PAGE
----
Comer Cottrell was born on December 7, 1931, in Mobile, Alabama. He was 15 when he graduated from a private high school in 1946 and attended the University of Detroit, a Jesuit college. At age seventeen, Mr. Cottrell joined the United States Air Force and exceled to the rank of First Sergeant at a very young age. After completing his military service, Cottrell returned to Alabama, where he worked part time for his father’s insurance company.In 1968, Mr. Cottrell recalled his time serving in the U.S. Air Force and the lack of ethnic hair-care products, which sparked his interest in the black hair care business. In 1970, starting with a modest investment of $600 and broken typewriter, Mr. Cottrell and his brother James Cottrell founded Pro-Line Corporation, an African-American hair care products company. He and his brother built a multi-million dollar empire that forever changed and revolutionized the hair care industry.Due to the growing business’ success, Comer expanded his sharp business acumen across multiple industries to create jobs and opportunities for African Americans and others that might not have existed.Mr. Cottrell often said, “I value the ‘Golden rule’ above all other principles. Do unto others as you would have them do unto you”. This was his guiding principle as he soared to even greater success.He was the ultimate entrepreneur and always recognized a good investment. Mr. Cottrell became the first African American to become part owner of a major sports franchise, the Texas Rangers ball club. He was very instrumental in making that organization one of the most profitable in Major League Baseball.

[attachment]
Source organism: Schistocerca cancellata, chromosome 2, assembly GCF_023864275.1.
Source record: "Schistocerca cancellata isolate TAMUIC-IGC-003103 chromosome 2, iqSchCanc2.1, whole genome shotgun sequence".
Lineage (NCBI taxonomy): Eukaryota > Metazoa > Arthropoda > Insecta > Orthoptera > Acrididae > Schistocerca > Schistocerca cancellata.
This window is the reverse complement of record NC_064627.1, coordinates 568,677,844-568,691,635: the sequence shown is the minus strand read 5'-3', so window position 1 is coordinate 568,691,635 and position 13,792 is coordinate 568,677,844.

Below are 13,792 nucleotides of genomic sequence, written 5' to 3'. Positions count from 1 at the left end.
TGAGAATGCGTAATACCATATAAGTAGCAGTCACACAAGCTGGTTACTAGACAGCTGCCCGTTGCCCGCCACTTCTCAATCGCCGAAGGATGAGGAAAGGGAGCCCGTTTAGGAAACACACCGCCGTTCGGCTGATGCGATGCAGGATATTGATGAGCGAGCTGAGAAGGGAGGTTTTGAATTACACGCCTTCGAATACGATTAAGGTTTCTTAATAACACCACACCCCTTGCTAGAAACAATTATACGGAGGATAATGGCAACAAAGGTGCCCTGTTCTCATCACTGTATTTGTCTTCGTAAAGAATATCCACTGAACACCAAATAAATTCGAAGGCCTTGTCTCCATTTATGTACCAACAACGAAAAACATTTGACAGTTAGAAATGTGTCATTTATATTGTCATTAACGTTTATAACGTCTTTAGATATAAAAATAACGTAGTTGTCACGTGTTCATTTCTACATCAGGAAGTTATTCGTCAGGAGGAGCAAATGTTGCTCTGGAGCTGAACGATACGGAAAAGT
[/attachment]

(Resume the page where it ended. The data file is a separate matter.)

A philanthropist at heart, in 1990, he purchased and restored the 131-acre historical Black institution Bishop College and renamed it, Paul Quinn College. Mr. Cottrell once said, “I would ask myself why me? Why have I been given so much Lord? I believe God knew that I would give back as much as I had been given to those he put in my path.”
Mr. Cottrell served on numerous boards including – the NAACP, National Urban League, YMCA, Dallas Family Hospital, Better Business Bureau, Compton College Foundation, the Texas Board Of Cosmetology, Paul Quinn College, Baylor University Foundation, and Dallas Black Chamber of Commerce.
Mr. Cottrell’s life and career has been celebrated and honored by presidents, mayors, governors, celebrities, sports figures and international dignitaries. He has impacted generations of African Americans and his legacy is timeless and will impact generations to come.